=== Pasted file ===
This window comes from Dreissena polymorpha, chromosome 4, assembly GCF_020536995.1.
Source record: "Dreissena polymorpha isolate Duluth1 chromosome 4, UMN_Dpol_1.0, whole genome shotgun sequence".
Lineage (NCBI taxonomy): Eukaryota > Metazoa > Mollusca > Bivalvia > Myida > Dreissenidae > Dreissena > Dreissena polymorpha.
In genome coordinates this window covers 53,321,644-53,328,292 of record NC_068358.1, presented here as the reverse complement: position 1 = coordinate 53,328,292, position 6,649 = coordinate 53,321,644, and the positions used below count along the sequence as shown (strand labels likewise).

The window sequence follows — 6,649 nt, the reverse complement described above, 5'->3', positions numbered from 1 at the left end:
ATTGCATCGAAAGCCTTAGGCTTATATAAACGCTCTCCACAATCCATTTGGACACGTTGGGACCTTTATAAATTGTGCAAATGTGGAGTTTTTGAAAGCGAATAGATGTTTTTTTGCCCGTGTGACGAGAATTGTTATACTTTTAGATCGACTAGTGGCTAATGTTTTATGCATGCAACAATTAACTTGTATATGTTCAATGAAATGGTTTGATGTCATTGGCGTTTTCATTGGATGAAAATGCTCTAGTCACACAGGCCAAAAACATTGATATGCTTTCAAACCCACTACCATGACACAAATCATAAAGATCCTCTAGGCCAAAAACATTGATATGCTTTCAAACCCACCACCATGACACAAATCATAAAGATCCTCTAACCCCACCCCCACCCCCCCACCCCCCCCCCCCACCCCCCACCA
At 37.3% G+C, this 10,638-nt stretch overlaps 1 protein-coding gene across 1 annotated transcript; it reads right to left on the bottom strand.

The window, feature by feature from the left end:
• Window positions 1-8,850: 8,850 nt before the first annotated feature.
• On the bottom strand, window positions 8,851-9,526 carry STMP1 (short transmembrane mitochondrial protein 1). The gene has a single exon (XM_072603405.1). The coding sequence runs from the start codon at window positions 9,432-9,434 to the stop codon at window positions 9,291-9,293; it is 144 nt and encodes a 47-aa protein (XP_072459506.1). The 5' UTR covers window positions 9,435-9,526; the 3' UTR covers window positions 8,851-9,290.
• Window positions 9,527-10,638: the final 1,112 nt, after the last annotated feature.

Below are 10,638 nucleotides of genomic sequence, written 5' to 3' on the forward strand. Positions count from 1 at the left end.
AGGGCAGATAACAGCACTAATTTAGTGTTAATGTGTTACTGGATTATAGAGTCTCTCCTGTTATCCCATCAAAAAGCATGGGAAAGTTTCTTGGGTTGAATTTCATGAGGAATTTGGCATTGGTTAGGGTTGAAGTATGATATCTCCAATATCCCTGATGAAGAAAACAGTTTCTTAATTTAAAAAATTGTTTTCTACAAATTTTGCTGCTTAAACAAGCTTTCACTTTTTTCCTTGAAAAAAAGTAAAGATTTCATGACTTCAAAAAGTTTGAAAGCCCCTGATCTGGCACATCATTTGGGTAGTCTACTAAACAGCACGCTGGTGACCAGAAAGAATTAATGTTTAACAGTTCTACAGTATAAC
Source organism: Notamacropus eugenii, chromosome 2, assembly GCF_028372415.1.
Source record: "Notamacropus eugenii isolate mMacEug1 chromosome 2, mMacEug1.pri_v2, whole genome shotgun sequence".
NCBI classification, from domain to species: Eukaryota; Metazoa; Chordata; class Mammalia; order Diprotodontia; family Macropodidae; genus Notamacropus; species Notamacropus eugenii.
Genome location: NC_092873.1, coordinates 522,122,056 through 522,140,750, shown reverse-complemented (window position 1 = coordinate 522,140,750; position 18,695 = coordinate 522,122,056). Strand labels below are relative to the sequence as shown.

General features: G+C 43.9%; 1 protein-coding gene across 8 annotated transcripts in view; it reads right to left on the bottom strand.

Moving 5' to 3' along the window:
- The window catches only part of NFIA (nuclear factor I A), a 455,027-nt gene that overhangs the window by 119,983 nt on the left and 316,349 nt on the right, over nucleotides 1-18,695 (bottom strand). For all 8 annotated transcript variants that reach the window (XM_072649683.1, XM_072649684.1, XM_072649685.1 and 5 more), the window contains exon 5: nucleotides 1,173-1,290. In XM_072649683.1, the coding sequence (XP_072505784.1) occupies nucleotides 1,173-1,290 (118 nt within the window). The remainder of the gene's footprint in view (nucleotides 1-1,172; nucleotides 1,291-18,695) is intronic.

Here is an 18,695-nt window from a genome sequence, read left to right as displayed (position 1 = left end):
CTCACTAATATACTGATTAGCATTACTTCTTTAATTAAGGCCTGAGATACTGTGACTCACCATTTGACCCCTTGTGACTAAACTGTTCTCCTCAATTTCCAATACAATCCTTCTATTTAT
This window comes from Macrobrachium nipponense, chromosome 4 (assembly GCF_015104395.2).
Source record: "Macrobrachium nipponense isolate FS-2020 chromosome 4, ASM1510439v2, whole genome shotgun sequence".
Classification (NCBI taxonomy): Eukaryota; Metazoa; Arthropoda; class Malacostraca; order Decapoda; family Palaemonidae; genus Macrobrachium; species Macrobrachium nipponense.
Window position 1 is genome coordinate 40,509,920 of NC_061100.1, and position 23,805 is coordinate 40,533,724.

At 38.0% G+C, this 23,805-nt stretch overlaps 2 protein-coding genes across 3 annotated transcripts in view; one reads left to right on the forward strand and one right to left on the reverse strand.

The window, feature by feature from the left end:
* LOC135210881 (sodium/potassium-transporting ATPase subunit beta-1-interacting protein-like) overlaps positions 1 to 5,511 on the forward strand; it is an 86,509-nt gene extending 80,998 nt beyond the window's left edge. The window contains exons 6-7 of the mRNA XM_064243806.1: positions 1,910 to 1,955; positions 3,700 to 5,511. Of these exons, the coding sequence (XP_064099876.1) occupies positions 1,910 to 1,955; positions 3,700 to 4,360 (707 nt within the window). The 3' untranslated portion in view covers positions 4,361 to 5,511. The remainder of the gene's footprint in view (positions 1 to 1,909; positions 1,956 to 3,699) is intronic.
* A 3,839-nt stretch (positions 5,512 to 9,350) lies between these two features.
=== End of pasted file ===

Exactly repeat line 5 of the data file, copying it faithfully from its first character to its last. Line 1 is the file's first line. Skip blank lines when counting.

The window sequence follows — 6,649 nt, the reverse complement described above, 5'->3', positions numbered from 1 at the left end: